As an integral part of the internationally conducted GMAT, verbal ability aims to test the candidate’s grasp over the intricacies of the English language. The verbal reasoning section of the Graduate Management Admission Test (GMAT) encompasses 36 questions which need to be completed in a duration of 65 minutes. The varied type of questions put down in the test can only be solved when the candidates possess a detailed knowledge of grammar, reading comprehension and evaluating arguments with reason. If you are aiming to sit in the GMAT exam this year, here is a blog which strives to explain the various verbal reasoning questions and their structure to help you crack them with high scores.
Must Read: Types of Reasoning Questions in Competitive Exams
This Blog Includes:
Verbal Reasoning: Overview
The major bifurcations under the verbal reasoning section are Reading Comprehension, Critical Reasoning, Sentence Correction. Further, aspirants don’t need specialized knowledge to ace each section as the combination of your understanding of the structure and pattern of these questions and consistent practice can assist you in nailing them within no time.
Let’s take a detailed look at the various elements of distinct verbal reasoning questions.
In Critical Reasoning, your ability to comprehend different kinds of statements, finding a logical relationship between them and grasp over quantitative basics are tested. It examines how efficiently you can target the arguments, evaluate them and formulate your plan of action. In our list of verbal reasoning questions, take a look at the following example for critical reasoning:
Q. The cost of producing radio in country A is ten percent less than the cost of producing radios in radios in country B. Even after transportation fees and tariff charges are added, it is still cheaper for a company to import radios from country A to country B than to produce radios in country Y.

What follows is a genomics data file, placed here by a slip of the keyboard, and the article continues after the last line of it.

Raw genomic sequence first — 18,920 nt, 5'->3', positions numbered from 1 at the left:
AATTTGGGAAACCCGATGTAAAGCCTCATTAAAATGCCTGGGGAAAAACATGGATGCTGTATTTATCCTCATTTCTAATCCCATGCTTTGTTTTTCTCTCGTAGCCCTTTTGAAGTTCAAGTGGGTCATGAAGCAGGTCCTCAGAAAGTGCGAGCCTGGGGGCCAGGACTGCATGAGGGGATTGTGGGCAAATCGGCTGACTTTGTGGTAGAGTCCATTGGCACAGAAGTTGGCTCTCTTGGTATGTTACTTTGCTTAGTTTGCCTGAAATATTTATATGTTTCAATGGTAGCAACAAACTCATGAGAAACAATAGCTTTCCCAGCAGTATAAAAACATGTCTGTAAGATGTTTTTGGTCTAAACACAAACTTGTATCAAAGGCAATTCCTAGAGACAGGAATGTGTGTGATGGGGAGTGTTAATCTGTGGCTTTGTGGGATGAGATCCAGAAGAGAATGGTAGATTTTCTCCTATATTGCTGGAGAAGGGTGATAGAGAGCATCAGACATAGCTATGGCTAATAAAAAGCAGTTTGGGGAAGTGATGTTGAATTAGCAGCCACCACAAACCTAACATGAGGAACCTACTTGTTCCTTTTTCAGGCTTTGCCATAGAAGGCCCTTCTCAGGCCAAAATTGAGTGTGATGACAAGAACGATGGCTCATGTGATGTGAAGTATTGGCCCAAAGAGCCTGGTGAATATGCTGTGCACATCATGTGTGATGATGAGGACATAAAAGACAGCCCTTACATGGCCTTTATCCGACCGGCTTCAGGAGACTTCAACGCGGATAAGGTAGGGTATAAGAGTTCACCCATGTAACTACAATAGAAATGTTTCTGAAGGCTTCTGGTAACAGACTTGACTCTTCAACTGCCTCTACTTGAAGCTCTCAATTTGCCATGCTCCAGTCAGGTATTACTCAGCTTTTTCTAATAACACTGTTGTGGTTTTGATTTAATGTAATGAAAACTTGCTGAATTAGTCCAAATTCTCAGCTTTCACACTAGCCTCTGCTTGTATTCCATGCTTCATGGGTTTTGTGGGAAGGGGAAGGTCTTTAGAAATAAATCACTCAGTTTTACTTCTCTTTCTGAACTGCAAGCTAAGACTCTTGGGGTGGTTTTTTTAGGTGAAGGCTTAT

The statements above, if true, which of the following assertion support the arguments?
- Labour costs in country A are ten per cent below those in country B
- Importing radios from country A to country B will eliminate ten percent of the manufacturing jobs in the country B
- The tariff on a radio imported from country A to country B is less than ten percent of the cost of manufacturing the radio in country B
- The fee for transporting a radio from country A to country B is more than ten percent of the cost of manufacturing the radio in country A
- It takes ten percent less time to manufacture a radio in country A than it does in country Y
Must Read: Analytical Reasoning for Competitive Exams
Through this section, your language proficiency and basic knowledge to form the structure of a sentence is evaluated. The sentence correction comprises of those verbal reasoning questions that target the grammatical acumen of aspirants. Read our blog on set sentence correction rules to learn about this section in further detail.
Q. The below-mentioned question consists of a sentence which has an underlined part or section. Just after the question, you will find 5 options which represent the alternate way in which the sentence can be phrased. Choose the option which you feel is correct. The first option represents the original portion if you think that it was the most appropriate answer.